* Cost 281 does not seemed
to agree with this study...? - Tory tycoon in phone mast protest (14/12/02)
Tramès per Klaus Rudolph (Citizens'
Cost 281 does
not seemed to agree with this study...?
COST 281, a network of leading European research groups in the field of
biologic effects of electromagnetic fields has published the first Watchdog-Report
to give a comprehensive overview on the progress of research on the field
or potential health implications form mobile communication systems made
during the last year.
Also published is a "Scientific Comment on Epidemiologic Studies
on the Health Impact of Mobile Communcation Basestations". This comment
is the response of COST 281 to a joint request by the Swiss Federal Office
of Public Health and the Swiss Research Co-operation Sustainable Mobile
Communication asking for "an assessment of the chances and risks
of epidemiological research on mobile phone basestations and human health
and the best practice in this field".
Documents can be downloaded from http://www.cost281.org
From the archives:
Independent on Sunday
28 November 1999
Tory tycoon in
phone mast protest
Archie Norman, Tory MP and founder of the Asda supermarket chain, is the
latest recruit to the anti-mobile phone mast campaign, joining 200 action
groups in raising concern over the safety of the structures' radiation
emissions and over their presence, often labelled a blight, in the countryside.
Campaigners recently successfully stopped an attempt by Orange to install
three masts in Bidborough and Southborough near Tunbridge Wells, Kent,
Mr Norman's constituency. Residents feared radiation would be emitted
just a few feet from the nearest home. After supporting the Bidborough
residents, Mr Norman said he would raise the issue in the Commons. "It
is clear that the Government must give a stronger lead in answering people's
legitimate health concerns about mobile phone masts and in forcing the
companies to act responsibly as they expand their networks," he said.
The campaigners are mobilising for action but know it will be a rearguard
effort; 19.6 million people already rely on mobile phones and, as the
market continues to expand, many more masts will be installed on suitably
The mobile phone companies deny any link between the masts and damage
to public health. "There is no conclusive evidence that makes a link
between exposure to transmitter masts and long-term public health risks,"
said a spokesman for the mobile phone firm, Orange.
But there is growing concern among scientists about the health risk. Studies
in the United Kingdom, the United States, Sweden and Canada, suggest that
masts emit pulsed radiation, which has been shown to cause memory loss,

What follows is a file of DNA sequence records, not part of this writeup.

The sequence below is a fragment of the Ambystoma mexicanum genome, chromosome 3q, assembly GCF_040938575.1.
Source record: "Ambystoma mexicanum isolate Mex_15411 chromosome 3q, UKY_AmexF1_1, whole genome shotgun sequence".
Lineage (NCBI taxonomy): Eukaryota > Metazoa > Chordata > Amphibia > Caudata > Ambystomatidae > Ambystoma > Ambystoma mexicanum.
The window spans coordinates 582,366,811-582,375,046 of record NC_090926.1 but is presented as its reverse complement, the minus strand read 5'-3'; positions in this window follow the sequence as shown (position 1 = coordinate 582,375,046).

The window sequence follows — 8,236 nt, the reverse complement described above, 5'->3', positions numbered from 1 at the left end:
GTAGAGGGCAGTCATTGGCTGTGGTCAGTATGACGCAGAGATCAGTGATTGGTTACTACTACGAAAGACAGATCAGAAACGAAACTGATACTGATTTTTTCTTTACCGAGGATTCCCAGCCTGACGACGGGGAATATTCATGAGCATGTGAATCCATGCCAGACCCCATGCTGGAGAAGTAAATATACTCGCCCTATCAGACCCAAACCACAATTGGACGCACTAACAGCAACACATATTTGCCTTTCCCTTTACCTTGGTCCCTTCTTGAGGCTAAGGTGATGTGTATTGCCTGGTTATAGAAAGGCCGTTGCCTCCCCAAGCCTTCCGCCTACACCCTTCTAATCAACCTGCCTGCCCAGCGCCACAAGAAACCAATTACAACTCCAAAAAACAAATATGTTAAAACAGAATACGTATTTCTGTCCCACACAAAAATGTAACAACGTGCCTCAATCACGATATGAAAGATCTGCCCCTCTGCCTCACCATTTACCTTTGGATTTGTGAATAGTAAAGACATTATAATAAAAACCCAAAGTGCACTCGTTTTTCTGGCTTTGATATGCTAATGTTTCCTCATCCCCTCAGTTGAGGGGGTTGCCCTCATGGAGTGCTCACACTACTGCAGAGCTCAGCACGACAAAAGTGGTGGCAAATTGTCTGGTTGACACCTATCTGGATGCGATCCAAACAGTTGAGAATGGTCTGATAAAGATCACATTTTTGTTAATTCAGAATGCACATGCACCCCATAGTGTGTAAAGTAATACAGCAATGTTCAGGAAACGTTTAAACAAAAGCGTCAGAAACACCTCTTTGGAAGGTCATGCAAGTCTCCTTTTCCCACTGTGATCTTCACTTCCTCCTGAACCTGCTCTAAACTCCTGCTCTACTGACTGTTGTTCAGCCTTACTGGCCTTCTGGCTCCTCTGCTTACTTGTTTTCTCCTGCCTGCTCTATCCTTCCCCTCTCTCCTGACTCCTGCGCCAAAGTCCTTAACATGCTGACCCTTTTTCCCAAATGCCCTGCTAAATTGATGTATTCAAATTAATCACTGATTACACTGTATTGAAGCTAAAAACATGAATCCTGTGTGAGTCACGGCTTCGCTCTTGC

damage to the eye and immune system, and cell damage of a type linked
to Alzheimer's and Parkinson's diseases.
Anya Wood, who led the Bidborough and Southborough campaign, said she
had been seriously concerned for her two young children. "The mast
antenna would have been just a few feet from their bedroom window. Children
are most at risk from these masts and it is appalling that these companies
should try to erect them near homes and schools."
More than 500 schools in Britain have been paid up to £10,000 each to
let mobile phone companies set up masts on their property.
Gerard Hyland, a physicist at Warwick University said the potential for
damage to health was real. "Human beings are vulnerable to being
interfered with by external electrical fields. Microwave pulses of the
kind used in masts are recognised by a part of the brain which is not
stable in children until they reach the age of 12. That puts them more
at risk than adults."
Similar concerns last week prompted parents in Wakefield, West Yorkshire,
to withdraw 100 children, 11 permanently, from a school in protest at
a mast. In Torbay, Devon, campaigners are protesting against a mast on
the roof of a maternity unit, citing research in France which found that
mobile phone radiation increases the mortality rate of chick embryos.
Clive Hickling, a campaigner in touch with action groups around the country,
says he has details of 124 "legitimate" cases where people have
genuine reason to be concerned. "Where it is practical masts should
be at least 500 metres from schools, hospitals, old people's homes and
dwellings," he said.
Helene Irvine, a consultant in environmental health with Great Glasgow
Health Board, last week advised the Scottish Parliament to ban any further
masts in schools and residential areas until more was known about the
long-term health risk. Drawing parallels with the assumptions that tobacco
and asbestos were once thought safe, she said: "The technology has
been released for use by the general population without the kind of experiments
that would enable scientists to confirm that it is entirely safe."
Local councils, which can refuse planning permission for masts on grounds
of potential public health risk, are beginning to listen. Wyre Borough
in Lancashire was the first local authority to refuse permission on such
However, councils can only oppose masts smaller than 15 metres on grounds
of siting and appearance, and the companies are pushing ahead to provide
a network. "To enable Orange to provide the best coverage we have
to erect a network of telecommunications transmitters across the country,"
said the Orange spokesman.
Other protest groups are fighting on aesthetics grounds. The National
Trust voted to oppose masts causing a blight on the countryside, and in
Guildford, Surrey, and in Maidstone, Kent, residents have been fighting
to stop the erection of masts, which they fear will affect the tone of
Companies say they have addressed the aesthetic concerns, by designing
masts that resemble trees and which blend with church steeples and windmills.
Informant: Robert Riedlinger